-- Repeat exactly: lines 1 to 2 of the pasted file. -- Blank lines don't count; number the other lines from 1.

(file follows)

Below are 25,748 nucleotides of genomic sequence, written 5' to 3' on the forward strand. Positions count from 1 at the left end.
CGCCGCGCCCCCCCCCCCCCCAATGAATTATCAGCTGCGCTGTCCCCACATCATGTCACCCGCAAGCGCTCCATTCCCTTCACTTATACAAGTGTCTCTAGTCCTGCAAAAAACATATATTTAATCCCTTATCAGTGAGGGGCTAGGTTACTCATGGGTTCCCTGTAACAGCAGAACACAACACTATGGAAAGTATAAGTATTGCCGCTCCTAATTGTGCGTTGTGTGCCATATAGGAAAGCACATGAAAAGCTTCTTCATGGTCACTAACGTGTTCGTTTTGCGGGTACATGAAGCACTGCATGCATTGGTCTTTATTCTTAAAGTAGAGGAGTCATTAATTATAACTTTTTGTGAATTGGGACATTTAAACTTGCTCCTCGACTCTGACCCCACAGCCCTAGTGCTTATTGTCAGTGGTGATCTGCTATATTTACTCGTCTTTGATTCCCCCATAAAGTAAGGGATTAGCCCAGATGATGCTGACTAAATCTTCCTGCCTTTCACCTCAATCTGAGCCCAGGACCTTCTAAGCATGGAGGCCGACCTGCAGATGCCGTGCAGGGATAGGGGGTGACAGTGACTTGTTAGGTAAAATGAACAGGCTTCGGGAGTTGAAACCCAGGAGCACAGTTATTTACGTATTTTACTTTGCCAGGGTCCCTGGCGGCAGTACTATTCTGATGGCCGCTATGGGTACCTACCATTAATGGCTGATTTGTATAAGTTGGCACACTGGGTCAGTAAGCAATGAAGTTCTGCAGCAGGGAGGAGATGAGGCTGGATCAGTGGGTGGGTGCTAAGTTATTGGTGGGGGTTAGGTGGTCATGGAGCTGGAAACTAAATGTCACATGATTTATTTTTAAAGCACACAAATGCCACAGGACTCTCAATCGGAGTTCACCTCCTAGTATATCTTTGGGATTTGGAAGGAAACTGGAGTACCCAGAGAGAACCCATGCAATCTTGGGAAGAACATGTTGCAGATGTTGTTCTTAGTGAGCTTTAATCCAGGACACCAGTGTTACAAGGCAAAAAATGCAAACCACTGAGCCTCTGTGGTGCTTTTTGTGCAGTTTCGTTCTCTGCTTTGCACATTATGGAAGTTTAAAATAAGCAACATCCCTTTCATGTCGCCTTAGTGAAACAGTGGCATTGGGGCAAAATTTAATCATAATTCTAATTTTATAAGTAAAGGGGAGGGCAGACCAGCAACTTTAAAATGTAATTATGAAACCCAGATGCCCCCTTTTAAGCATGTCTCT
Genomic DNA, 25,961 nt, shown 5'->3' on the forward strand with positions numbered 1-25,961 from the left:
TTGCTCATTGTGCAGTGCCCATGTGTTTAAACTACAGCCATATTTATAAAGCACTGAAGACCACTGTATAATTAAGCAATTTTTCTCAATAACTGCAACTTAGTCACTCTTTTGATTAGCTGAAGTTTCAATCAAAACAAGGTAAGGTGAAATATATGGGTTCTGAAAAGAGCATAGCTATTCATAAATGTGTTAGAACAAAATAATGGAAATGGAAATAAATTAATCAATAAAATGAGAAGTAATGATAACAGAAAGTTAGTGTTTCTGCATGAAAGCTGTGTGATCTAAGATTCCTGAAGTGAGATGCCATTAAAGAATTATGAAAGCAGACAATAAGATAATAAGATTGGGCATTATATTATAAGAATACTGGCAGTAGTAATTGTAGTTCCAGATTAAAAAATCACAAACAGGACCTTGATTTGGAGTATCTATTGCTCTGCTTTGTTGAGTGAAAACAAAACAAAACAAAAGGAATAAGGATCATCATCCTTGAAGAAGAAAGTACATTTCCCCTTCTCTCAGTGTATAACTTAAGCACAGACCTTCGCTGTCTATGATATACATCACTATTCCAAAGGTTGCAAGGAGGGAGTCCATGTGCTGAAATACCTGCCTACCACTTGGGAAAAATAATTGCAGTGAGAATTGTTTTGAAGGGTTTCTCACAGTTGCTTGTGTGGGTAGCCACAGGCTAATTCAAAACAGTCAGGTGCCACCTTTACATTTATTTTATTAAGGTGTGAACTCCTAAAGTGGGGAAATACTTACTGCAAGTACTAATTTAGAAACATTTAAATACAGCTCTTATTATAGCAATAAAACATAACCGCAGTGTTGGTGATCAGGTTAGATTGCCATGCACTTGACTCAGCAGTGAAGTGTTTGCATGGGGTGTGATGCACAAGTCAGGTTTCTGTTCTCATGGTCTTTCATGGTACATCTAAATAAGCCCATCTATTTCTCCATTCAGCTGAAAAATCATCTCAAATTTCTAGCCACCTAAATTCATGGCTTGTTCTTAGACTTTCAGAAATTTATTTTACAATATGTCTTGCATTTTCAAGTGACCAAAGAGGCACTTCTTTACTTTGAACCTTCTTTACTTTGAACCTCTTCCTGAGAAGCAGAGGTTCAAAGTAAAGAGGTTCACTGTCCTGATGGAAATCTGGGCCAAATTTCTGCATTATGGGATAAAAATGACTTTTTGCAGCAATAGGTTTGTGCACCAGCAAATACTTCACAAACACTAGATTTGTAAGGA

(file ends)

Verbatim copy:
Below are 25,748 nucleotides of genomic sequence, written 5' to 3' on the forward strand. Positions count from 1 at the left end.
CGCCGCGCCCCCCCCCCCCCCAATGAATTATCAGCTGCGCTGTCCCCACATCATGTCACCCGCAAGCGCTCCATTCCCTTCACTTATACAAGTGTCTCTAGTCCTGCAAAAAACATATATTTAATCCCTTATCAGTGAGGGGCTAGGTTACTCATGGGTTCCCTGTAACAGCAGAACACAACACTATGGAAAGTATAAGTATTGCCGCTCCTAATTGTGCGTTGTGTGCCATATAGGAAAGCACATGAAAAGCTTCTTCATGGTCACTAACGTGTTCGTTTTGCGGGTACATGAAGCACTGCATGCATTGGTCTTTATTCTTAAAGTAGAGGAGTCATTAATTATAACTTTTTGTGAATTGGGACATTTAAACTTGCTCCTCGACTCTGACCCCACAGCCCTAGTGCTTATTGTCAGTGGTGATCTGCTATATTTACTCGTCTTTGATTCCCCCATAAAGTAAGGGATTAGCCCAGATGATGCTGACTAAATCTTCCTGCCTTTCACCTCAATCTGAGCCCAGGACCTTCTAAGCATGGAGGCCGACCTGCAGATGCCGTGCAGGGATAGGGGGTGACAGTGACTTGTTAGGTAAAATGAACAGGCTTCGGGAGTTGAAACCCAGGAGCACAGTTATTTACGTATTTTACTTTGCCAGGGTCCCTGGCGGCAGTACTATTCTGATGGCCGCTATGGGTACCTACCATTAATGGCTGATTTGTATAAGTTGGCACACTGGGTCAGTAAGCAATGAAGTTCTGCAGCAGGGAGGAGATGAGGCTGGATCAGTGGGTGGGTGCTAAGTTATTGGTGGGGGTTAGGTGGTCATGGAGCTGGAAACTAAATGTCACATGATTTATTTTTAAAGCACACAAATGCCACAGGACTCTCAATCGGAGTTCACCTCCTAGTATATCTTTGGGATTTGGAAGGAAACTGGAGTACCCAGAGAGAACCCATGCAATCTTGGGAAGAACATGTTGCAGATGTTGTTCTTAGTGAGCTTTAATCCAGGACACCAGTGTTACAAGGCAAAAAATGCAAACCACTGAGCCTCTGTGGTGCTTTTTGTGCAGTTTCGTTCTCTGCTTTGCACATTATGGAAGTTTAAAATAAGCAACATCCCTTTCATGTCGCCTTAGTGAAACAGTGGCATTGGGGCAAAATTTAATCATAATTCTAATTTTATAAGTAAAGGGGAGGGCAGACCAGCAACTTTAAAATGTAATTATGAAACCCAGATGCCCCCTTTTAAGCATGTCTCT